You know, many people say, “It doesn’t matter how or when we worship God, as long as we worship Him, it’s alright.” Wrong. God is very particular about the rightness of our worship. We may be worshiping God on the right day, and may be doing the the right rituals of worship, but I submit that we should ask ourselves this question: Does God look favorably upon my worship of Him like He looked favorably at the worship of Abel, or does He look at my worship unfavorably the way He looked at Cain’s worship?

Man looks at the outside appearance, but God sees both the outside and the inside of the heart. When the people of Judah were in the depths of evil, injustice,disregard and oppression of the poor and the needy, God through Isaiah declared,“The multitude of your sacrifices – what are they to me?...I have no pleasure in the blood of bulls and lambs and goats….Stop bringing meaningless offerings! Your…Sabbaths and convocations– I cannot bear your evil assemblies….When you spread your hands in prayer, I will hide my eyes from you; even if you offer many prayers, I will not listen. Your hands are full of blood;wash and make yourselves clean. Take your evil deeds out of my sight! Stop doing wrong, learn to do right! Seek justice, encourage the oppressed. Defend the case of the fatherless, plead the case of the widow” (Isa. 1:11-17, ESV,margin).

My friends, we have just read the formula for acceptable worship. In other words, what God is saying through Isaiah is, our Sabbath worship and our offerings are useless unless our hearts truly love God and our fellowmen. In other words, a pleasant, loving and charitable heart, is better than the external rituals of church worship and offerings.

A poem by R. Tagore of India sums up the right attitude in worship, he says,

Go not to the temple to put flowers upon the feet of God,
First fill your own house with the fragrance of love.
Go not to the temple to light lamps before the altar of God,
First remove the darkness of sin from your heart.
Go not to the temple to bow down your head in prayer,
First learn to bow humbly before your fellowmen.
Go not to the temple to pray on bended knees,
First bend down to lift someone who is down.
Go not to the temple to ask for forgiveness for your sins,
First forgive from your heart those who have sinned against you.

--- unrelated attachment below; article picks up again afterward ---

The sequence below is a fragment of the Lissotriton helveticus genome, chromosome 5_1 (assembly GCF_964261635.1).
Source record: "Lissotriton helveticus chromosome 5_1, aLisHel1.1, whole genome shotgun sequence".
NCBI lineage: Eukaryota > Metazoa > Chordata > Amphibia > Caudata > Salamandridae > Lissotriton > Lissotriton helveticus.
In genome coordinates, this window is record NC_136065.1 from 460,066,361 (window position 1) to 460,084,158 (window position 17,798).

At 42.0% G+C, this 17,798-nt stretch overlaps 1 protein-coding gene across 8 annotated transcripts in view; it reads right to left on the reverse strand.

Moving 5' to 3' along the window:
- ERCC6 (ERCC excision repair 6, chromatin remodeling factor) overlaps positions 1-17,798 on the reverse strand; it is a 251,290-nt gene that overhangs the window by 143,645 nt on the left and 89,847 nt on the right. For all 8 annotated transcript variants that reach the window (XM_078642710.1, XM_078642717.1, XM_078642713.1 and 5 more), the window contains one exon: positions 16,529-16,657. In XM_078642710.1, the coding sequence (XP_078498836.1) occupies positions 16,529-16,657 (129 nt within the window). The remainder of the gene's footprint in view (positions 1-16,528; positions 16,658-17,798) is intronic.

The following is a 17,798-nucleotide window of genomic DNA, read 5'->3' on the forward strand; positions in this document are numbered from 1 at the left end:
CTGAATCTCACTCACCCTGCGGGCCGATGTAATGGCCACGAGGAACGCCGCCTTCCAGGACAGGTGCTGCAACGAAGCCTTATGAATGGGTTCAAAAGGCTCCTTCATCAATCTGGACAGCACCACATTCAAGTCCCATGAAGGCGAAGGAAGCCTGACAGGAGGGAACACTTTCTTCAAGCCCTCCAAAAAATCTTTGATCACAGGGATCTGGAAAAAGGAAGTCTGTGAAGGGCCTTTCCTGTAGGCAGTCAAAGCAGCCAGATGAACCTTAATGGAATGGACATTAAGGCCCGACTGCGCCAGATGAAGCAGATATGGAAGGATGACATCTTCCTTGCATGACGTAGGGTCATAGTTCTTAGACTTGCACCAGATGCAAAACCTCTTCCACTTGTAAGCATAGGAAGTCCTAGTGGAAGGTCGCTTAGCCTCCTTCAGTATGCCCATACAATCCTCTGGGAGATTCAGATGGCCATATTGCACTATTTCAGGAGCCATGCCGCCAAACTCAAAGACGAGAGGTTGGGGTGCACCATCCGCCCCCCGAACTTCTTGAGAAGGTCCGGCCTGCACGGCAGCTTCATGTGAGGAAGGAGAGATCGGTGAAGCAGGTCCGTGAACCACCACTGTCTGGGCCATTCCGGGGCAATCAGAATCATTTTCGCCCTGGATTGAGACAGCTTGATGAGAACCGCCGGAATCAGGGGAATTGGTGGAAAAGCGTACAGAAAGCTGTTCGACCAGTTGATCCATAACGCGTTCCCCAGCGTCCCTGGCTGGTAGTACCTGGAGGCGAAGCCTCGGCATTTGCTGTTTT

This was the main difference between Cain’s and Abel’s worship. Abel worshiped God with the right loving,joyful and faithful heart, Cain worshiped God with a selfish heart.

When Cain saw that his offering was not accepted while his brother Abel’s offering was accepted by God, Cain became extremely angry. Moses uses two Hebrew superlative words to emphasize the extreme intensity of Cain’s anger. Moses narrates in Genesis 4:5, “And Cain excessively [me’od] burned with anger [charah], and his face dropped down [napal].” The adverbial Hebrew word me’od for “excessively,” means “to a great degree,” “utterly,” or “excessively” and the Hebrew verb charah means “to excessively burn with anger.” The picture of Cain’s anger was so graphic that Moses describes that Cain’s face dropped down. Have you ever seen a dog that’s growling in vicious intense anger and his facial expression turns very ugly because another dog tried to take away his food? It’s very easy to tell when a person is very angry because the face turns like burning red and ugly and he growls like a dog. When that happens, stay away, don’t add heat to the already intensely burning heat, because he or she might bite you. Christ says (in Matt. 5:21) that murder does not just consist of the actual killing of another person but being angry with another person is liable of murder. When Christ said this, He was echoing what God said to Cain about his anger. God told Cain, “when you are angry sin crouches at the door and is ready to consume you therefore rule over your anger.” The sin of anger is being personified here like a crouching predator that is on the verge of devouring its prey. God says that if we don’t overrule our anger, it will devour us. Unfortunately, Cain did not listen to God, he did not rule over his anger but instead indulged in it and surely his anger consumed him that he ended up killing his own brother in cold blood.